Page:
CLEARWATER — So far, almost 40 people applied to be the county’s top executive after the county launched a national search in May.
It’s starting to look like they needn’t have bothered.
Delighted with the performance of Interim County Administrator Mark Woodard, county commissioners on Tuesday debated whether they should abandon the search since they say they are unlikely to find a candidate to rival Woodard.
The idea was floated by Commissioner Susan Latvala, who along with other commissioners, gushed about the performance of Woodard, who took over running the county in April after the firing of his predecessor Bob LaSala.
“I am so impressed by the job Mark Woodard is doing,” she said. “It feels disingenuous for the other people that are applying.”
The search for a replacement is being conducted by the county’s human resources department. Candidates have until July 31 to apply for the post. Typically many applicants wait until close to the deadline to apply because applications are often made public.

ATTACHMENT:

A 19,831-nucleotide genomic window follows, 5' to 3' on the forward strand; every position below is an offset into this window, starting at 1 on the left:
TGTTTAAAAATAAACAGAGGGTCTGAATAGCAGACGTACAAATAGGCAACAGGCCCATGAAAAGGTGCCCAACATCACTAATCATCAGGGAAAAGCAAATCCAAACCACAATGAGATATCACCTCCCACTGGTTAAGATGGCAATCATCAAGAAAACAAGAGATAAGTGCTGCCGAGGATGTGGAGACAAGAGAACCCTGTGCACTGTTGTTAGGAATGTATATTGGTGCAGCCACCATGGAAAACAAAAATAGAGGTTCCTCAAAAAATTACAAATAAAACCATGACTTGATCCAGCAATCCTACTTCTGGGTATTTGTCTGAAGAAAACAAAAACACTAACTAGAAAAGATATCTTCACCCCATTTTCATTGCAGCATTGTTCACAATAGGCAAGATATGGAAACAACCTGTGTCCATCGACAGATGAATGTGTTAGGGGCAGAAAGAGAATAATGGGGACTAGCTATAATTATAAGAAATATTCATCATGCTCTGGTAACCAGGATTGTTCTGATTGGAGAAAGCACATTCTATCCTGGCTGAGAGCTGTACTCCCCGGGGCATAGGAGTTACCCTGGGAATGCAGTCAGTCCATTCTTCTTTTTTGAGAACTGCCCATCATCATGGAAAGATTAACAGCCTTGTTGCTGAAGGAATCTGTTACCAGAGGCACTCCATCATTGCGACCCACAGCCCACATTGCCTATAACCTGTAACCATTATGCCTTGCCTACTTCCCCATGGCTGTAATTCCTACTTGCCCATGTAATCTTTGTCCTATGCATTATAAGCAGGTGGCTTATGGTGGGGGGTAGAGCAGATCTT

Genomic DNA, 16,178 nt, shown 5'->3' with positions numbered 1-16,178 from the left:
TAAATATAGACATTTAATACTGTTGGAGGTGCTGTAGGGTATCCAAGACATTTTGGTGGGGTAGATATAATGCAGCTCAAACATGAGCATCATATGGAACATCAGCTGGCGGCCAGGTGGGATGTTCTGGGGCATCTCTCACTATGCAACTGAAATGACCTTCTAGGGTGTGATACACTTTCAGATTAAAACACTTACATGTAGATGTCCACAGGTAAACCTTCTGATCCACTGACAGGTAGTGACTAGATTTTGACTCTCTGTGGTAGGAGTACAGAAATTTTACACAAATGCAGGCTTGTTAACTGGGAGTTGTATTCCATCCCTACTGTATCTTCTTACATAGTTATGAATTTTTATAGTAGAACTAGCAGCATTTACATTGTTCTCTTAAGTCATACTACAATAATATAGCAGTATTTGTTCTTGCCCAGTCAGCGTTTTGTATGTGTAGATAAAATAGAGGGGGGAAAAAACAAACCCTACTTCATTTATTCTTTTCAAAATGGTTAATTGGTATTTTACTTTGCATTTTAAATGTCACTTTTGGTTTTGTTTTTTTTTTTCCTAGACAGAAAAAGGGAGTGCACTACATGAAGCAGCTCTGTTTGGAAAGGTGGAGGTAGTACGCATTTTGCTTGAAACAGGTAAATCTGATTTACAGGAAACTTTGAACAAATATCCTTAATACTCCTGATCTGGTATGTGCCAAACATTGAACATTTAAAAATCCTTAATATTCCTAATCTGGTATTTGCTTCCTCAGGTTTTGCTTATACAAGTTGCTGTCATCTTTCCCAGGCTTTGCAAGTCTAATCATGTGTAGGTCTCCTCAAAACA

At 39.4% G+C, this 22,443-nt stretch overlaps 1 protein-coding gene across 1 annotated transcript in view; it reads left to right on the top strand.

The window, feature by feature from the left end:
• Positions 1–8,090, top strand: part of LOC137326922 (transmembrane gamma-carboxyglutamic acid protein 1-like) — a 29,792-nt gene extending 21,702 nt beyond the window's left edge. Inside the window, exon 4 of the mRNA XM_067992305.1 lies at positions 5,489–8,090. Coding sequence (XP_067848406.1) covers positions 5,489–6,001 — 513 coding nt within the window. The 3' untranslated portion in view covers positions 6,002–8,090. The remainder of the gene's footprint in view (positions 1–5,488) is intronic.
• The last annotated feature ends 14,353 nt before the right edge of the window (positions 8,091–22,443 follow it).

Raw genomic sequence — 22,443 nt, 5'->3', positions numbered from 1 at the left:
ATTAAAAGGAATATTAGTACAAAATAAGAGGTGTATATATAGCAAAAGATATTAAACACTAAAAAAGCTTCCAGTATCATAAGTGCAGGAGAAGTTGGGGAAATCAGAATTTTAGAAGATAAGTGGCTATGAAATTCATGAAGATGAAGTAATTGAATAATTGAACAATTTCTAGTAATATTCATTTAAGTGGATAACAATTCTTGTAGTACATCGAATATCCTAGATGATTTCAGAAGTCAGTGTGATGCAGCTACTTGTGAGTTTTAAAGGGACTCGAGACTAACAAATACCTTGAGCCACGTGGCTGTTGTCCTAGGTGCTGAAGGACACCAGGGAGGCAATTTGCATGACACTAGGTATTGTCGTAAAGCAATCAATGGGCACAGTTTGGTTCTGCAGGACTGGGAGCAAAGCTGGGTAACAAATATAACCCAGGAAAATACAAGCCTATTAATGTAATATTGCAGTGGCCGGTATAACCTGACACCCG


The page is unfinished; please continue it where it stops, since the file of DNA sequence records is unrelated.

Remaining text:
Commissioners decided to continue to accept applications for now, but said they may not proceed with the search process if there are no outstanding applicants. After the application deadline, commissioners had planned to appoint a screening committee to review résumés.
“I have very little doubt anyone will come forward and be better for this county than Mark Woodard, but we should still go through the process,” Commissioner Ken Welch said. “Mark is clearly heads and shoulders above any candidate I can see.”
Woodard has not applied yet for the post, but plans to submit his application soon, said Della Klug, senior executive assistant. The husband of former Tampa Mayor Pam Iorio, Woodard has worked for the county since 1988.
His calm, genial approach has been a change for commissioners who cited LaSala’s caustic, combative approach to leadership as one of the factors in their decision to fire him.
He already can point to several successes, especially the resolution of a dispute with St. Petersburg over funding for emergency medical services. He also has taken steps to resolve a staffing crisis at the county’s veterans’ services offices that led to veterans complaining about the poor service.
Commissioners also have been swayed by emails from past and present county employees pleading with them to appoint Woodard. “He is clearly very loyal, highly qualified and demonstrates strength in leadership, intelligence, good decision making and uncommonly good sense,” wrote Ken Rickard, purchasing operations manager in an email. “Sometimes the best decisions are the simplest.”